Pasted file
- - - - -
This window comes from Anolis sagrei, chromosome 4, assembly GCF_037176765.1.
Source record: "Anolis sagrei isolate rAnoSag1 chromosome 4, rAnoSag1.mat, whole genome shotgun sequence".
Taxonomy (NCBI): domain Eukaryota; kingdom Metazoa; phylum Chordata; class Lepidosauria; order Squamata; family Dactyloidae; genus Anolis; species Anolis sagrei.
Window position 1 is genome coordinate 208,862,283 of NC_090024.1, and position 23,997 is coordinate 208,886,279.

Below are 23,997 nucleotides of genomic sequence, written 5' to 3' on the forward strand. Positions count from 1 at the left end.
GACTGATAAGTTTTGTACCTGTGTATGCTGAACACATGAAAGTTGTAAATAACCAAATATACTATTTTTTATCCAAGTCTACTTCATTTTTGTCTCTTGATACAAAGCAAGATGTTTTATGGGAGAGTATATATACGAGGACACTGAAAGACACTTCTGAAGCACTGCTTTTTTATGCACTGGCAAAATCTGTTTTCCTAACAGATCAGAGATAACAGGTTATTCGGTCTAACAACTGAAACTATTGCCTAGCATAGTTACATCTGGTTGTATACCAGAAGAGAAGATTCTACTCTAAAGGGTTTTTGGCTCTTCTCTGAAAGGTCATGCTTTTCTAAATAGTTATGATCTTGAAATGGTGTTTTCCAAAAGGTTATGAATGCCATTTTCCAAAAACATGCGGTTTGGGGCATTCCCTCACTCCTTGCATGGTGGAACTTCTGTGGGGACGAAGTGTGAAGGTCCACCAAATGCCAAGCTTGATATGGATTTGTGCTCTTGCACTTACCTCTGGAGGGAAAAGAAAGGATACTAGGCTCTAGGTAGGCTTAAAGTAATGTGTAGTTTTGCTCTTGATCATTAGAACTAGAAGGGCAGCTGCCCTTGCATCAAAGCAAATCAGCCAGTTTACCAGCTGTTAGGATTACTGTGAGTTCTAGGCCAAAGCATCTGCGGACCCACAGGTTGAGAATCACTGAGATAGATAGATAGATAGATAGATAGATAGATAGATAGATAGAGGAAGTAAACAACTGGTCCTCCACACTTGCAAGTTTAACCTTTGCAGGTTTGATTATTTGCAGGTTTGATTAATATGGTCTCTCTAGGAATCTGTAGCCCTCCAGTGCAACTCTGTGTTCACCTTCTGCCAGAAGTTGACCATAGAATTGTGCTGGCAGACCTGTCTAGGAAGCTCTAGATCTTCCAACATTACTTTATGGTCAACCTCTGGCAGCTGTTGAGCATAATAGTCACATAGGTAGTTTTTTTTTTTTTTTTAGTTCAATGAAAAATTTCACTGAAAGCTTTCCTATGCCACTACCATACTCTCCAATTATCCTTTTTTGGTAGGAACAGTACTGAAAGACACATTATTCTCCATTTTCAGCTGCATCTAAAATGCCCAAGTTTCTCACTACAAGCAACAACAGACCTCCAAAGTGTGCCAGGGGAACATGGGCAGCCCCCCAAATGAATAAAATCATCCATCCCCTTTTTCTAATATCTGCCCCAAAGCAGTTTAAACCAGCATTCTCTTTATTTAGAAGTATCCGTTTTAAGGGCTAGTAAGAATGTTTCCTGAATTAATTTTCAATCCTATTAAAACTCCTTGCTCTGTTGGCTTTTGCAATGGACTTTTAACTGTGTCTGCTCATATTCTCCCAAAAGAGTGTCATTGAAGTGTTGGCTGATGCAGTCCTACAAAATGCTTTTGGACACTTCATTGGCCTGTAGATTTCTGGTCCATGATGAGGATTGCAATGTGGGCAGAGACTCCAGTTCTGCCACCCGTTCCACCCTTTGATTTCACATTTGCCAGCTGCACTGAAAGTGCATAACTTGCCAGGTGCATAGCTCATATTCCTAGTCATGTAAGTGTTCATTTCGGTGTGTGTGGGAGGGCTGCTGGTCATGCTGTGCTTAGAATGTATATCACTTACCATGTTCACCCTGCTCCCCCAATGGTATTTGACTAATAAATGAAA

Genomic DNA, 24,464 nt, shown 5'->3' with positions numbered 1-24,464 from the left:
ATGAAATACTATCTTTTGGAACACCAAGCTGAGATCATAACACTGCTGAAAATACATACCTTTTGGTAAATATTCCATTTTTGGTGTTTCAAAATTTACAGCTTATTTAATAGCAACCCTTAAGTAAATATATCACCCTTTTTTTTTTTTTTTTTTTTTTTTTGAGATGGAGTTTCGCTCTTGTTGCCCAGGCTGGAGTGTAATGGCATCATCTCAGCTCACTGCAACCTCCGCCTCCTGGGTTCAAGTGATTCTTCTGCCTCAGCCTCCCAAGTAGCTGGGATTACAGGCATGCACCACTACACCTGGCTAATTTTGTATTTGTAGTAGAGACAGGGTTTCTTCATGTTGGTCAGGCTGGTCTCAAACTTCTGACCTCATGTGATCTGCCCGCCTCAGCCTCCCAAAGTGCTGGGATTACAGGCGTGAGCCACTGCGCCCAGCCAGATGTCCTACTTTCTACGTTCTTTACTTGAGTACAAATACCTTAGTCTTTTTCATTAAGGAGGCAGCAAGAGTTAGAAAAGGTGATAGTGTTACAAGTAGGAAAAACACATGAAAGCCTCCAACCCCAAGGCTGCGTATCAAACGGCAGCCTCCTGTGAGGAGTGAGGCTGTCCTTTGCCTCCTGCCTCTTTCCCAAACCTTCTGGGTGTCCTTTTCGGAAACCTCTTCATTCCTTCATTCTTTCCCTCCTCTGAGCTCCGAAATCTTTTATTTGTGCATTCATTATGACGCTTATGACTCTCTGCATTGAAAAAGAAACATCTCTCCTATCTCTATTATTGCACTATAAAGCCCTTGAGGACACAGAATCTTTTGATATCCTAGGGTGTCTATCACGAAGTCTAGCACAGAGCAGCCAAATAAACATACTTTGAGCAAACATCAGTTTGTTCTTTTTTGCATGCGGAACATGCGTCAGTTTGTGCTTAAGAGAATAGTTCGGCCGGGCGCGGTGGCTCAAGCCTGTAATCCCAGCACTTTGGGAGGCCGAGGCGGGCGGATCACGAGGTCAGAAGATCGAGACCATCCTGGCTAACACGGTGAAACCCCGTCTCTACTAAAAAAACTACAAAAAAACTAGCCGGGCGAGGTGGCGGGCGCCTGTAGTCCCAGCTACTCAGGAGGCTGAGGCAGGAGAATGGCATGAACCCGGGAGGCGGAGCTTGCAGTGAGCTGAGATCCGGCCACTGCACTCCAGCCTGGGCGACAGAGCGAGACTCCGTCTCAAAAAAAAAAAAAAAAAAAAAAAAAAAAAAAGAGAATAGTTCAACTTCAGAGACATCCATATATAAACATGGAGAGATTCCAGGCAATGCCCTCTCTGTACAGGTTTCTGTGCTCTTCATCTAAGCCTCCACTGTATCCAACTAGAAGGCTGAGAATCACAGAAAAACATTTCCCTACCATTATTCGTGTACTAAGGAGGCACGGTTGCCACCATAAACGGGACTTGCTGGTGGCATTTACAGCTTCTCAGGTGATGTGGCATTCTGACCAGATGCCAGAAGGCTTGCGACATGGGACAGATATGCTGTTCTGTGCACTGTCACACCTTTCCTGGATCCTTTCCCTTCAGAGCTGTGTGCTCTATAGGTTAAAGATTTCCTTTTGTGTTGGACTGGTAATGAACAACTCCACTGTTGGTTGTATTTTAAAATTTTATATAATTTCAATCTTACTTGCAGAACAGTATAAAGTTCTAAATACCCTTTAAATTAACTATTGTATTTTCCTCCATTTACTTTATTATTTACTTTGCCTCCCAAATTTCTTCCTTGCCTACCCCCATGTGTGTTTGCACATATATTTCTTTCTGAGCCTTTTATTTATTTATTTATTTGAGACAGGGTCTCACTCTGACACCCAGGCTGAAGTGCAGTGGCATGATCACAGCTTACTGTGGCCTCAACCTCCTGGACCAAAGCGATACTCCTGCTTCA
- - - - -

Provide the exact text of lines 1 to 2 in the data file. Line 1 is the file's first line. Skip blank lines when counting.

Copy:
This window comes from Anolis sagrei, chromosome 4, assembly GCF_037176765.1.
Source record: "Anolis sagrei isolate rAnoSag1 chromosome 4, rAnoSag1.mat, whole genome shotgun sequence".